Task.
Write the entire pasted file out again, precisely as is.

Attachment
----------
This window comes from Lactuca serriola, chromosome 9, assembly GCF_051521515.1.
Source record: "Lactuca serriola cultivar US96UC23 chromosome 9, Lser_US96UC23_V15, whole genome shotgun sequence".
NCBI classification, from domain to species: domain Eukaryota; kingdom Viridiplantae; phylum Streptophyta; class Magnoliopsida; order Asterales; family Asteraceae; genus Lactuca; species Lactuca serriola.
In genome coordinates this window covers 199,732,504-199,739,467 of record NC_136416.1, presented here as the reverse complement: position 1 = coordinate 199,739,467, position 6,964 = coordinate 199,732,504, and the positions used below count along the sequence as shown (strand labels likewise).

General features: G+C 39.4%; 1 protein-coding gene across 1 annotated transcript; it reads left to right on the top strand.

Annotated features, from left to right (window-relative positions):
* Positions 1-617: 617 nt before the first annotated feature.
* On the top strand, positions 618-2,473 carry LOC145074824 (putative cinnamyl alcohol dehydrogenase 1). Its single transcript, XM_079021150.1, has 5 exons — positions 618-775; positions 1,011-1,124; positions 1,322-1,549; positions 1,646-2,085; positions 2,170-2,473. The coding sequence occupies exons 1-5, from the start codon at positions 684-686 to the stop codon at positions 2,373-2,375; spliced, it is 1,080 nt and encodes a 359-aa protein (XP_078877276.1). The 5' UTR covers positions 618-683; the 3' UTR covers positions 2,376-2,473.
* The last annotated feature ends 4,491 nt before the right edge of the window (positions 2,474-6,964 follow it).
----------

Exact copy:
This window comes from Lactuca serriola, chromosome 9, assembly GCF_051521515.1.
Source record: "Lactuca serriola cultivar US96UC23 chromosome 9, Lser_US96UC23_V15, whole genome shotgun sequence".
NCBI classification, from domain to species: domain Eukaryota; kingdom Viridiplantae; phylum Streptophyta; class Magnoliopsida; order Asterales; family Asteraceae; genus Lactuca; species Lactuca serriola.
In genome coordinates this window covers 199,732,504-199,739,467 of record NC_136416.1, presented here as the reverse complement: position 1 = coordinate 199,739,467, position 6,964 = coordinate 199,732,504, and the positions used below count along the sequence as shown (strand labels likewise).

General features: G+C 39.4%; 1 protein-coding gene across 1 annotated transcript; it reads left to right on the top strand.

Annotated features, from left to right (window-relative positions):
* Positions 1-617: 617 nt before the first annotated feature.
* On the top strand, positions 618-2,473 carry LOC145074824 (putative cinnamyl alcohol dehydrogenase 1). Its single transcript, XM_079021150.1, has 5 exons — positions 618-775; positions 1,011-1,124; positions 1,322-1,549; positions 1,646-2,085; positions 2,170-2,473. The coding sequence occupies exons 1-5, from the start codon at positions 684-686 to the stop codon at positions 2,373-2,375; spliced, it is 1,080 nt and encodes a 359-aa protein (XP_078877276.1). The 5' UTR covers positions 618-683; the 3' UTR covers positions 2,376-2,473.
* The last annotated feature ends 4,491 nt before the right edge of the window (positions 2,474-6,964 follow it).